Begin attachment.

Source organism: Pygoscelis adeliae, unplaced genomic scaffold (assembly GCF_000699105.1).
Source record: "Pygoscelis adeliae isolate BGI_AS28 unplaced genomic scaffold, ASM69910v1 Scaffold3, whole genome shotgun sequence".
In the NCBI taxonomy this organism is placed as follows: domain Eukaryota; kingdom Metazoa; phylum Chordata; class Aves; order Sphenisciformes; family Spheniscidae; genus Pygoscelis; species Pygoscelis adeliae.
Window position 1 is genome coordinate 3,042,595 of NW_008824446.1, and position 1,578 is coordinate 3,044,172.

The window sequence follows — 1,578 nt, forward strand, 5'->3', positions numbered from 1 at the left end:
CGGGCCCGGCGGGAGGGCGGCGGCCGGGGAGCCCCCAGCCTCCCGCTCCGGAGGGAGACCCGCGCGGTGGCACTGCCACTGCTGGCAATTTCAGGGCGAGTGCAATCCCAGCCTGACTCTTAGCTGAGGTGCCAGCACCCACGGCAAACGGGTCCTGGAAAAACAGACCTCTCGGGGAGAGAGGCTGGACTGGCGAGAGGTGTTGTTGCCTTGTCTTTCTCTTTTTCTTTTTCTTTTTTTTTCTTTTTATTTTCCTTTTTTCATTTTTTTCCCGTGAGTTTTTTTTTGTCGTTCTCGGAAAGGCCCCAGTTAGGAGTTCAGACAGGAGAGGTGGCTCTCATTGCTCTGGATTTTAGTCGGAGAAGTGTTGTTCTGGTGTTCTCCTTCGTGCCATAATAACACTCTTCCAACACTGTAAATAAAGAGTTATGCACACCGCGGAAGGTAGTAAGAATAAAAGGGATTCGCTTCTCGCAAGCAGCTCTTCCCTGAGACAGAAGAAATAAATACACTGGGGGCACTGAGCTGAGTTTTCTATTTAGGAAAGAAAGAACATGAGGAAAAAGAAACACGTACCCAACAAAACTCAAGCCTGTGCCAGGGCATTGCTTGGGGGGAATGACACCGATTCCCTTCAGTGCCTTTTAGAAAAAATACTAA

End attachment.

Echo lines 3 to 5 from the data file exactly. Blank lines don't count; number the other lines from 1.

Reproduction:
In the NCBI taxonomy this organism is placed as follows: domain Eukaryota; kingdom Metazoa; phylum Chordata; class Aves; order Sphenisciformes; family Spheniscidae; genus Pygoscelis; species Pygoscelis adeliae.
Window position 1 is genome coordinate 3,042,595 of NW_008824446.1, and position 1,578 is coordinate 3,044,172.

The window sequence follows — 1,578 nt, forward strand, 5'->3', positions numbered from 1 at the left end: